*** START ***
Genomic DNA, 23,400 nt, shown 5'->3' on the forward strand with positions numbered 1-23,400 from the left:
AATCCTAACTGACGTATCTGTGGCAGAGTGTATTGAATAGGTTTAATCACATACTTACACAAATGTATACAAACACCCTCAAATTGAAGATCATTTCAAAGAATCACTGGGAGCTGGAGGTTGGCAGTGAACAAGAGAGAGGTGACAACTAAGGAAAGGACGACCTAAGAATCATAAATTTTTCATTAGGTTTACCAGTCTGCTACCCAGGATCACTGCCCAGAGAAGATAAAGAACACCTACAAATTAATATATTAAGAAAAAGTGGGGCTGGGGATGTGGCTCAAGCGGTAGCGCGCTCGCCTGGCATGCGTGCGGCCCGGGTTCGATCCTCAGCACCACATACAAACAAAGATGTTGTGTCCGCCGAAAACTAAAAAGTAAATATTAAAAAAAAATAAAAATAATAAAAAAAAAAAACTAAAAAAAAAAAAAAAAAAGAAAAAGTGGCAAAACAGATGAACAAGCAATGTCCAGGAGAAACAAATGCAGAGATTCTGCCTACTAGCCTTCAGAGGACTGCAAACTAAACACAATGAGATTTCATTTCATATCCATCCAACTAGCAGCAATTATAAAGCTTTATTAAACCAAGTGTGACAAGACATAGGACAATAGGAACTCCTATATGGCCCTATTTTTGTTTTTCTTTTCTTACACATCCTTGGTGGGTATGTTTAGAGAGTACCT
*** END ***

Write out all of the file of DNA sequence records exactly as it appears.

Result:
Genomic DNA, 23,400 nt, shown 5'->3' on the forward strand with positions numbered 1-23,400 from the left:
AATCCTAACTGACGTATCTGTGGCAGAGTGTATTGAATAGGTTTAATCACATACTTACACAAATGTATACAAACACCCTCAAATTGAAGATCATTTCAAAGAATCACTGGGAGCTGGAGGTTGGCAGTGAACAAGAGAGAGGTGACAACTAAGGAAAGGACGACCTAAGAATCATAAATTTTTCATTAGGTTTACCAGTCTGCTACCCAGGATCACTGCCCAGAGAAGATAAAGAACACCTACAAATTAATATATTAAGAAAAAGTGGGGCTGGGGATGTGGCTCAAGCGGTAGCGCGCTCGCCTGGCATGCGTGCGGCCCGGGTTCGATCCTCAGCACCACATACAAACAAAGATGTTGTGTCCGCCGAAAACTAAAAAGTAAATATTAAAAAAAAATAAAAATAATAAAAAAAAAAAACTAAAAAAAAAAAAAAAAAAGAAAAAGTGGCAAAACAGATGAACAAGCAATGTCCAGGAGAAACAAATGCAGAGATTCTGCCTACTAGCCTTCAGAGGACTGCAAACTAAACACAATGAGATTTCATTTCATATCCATCCAACTAGCAGCAATTATAAAGCTTTATTAAACCAAGTGTGACAAGACATAGGACAATAGGAACTCCTATATGGCCCTATTTTTGTTTTTCTTTTCTTACACATCCTTGGTGGGTATGTTTAGAGAGTACCT